Many Escondido residents celebrated a victory Tuesday night after a commission unanimously voted against turning an old nursing home into a care facility for immigrant children in a residential neighborhood.
Southwest Key, a contractor with the Department of Health and Human Services, proposed a plan to convert Escondido’s Palomar Continuing Care Center – which shut down last year – into a 24-hour, 96-bed facility housing immigrant children ages 6 to 17.
The facility would be located in the 1800 block of Avenida Del Diablo. Many residents opposed the plan, fearing the facility would become more of a detention center and pose safety concerns.
The plan went to a vote Tuesday night and The City Planning Commission unanimously voted against the immigration facility.
Commissioners noted some of the same concerns residents had: inappropriate and too intensive a land use, traffic, noise and safety.
But before commissioners came to their decision after a roughly three-hour public comment session, residents gave them a mouthful.
Many residents were furious at city leaders for even considering the plan.
"It's outrageous. I'm appalled they even considered putting it there," gasped Robert Zebuda.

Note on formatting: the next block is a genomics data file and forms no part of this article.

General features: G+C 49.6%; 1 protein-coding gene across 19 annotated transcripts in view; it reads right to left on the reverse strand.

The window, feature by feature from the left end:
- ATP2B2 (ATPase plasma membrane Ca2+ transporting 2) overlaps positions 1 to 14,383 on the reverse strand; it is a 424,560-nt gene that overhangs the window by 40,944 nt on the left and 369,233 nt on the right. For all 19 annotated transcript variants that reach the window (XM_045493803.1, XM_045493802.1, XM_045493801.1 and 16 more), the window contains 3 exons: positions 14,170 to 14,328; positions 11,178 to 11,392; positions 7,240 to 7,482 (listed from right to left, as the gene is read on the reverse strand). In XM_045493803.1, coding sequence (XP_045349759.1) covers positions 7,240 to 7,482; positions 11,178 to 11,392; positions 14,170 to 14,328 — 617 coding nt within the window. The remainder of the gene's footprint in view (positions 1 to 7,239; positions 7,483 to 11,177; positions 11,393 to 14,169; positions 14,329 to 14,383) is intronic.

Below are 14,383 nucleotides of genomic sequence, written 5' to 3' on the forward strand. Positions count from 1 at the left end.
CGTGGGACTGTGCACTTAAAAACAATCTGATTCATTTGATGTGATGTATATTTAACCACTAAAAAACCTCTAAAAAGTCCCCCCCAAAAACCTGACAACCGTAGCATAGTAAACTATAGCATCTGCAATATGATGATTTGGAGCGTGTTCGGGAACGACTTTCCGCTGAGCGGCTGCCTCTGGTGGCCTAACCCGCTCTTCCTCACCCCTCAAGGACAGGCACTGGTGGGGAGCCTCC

"It may be humane to rehabilitate these people but not in Escondido," said Thomas Goddard, president of a neighboring homeowners association.
But not everyone opposed the plan, including a retired military U.S. service member who voiced his support for the facility, much to the disapproval of most of the others at the marathon meeting, which was standing room only.
"One of these children could be the next mayor of our city. If we don’t pass this, Escondido will be the armpit of immigration on the west coast," he said as the crowd erupted into boos.
Homeowners voiced health and safety concerns with having the immigrant children near their schools and homes.
"This is a residential community. There are homes schools. It's the safety. I'm not saying these kids are bad in any way. I'd be happy to go out for free and find a proper location," noted Douglass Cummings.
Southwest Key, contracted by the federal government to run the facility, is spearheading the project. They say since October 2013 more than 15,400 illegal immigrants have come through their nationwide facilities, including shelters in Lemon Grove and El Cajon.
During that time they say only eight immigrants have run.
Tom Sutton owns the property where thee facility would be housed.
"These kids are not here to run away. They're here to be reunited with their families. They're not criminals or gang members. I visited a site,” he explained.
After Tuesday night’s vote, Southwest Key could appeal the decision within 10 days of the commission’s July 22 meeting. If that happens, the issue will be sent to a vote of city council.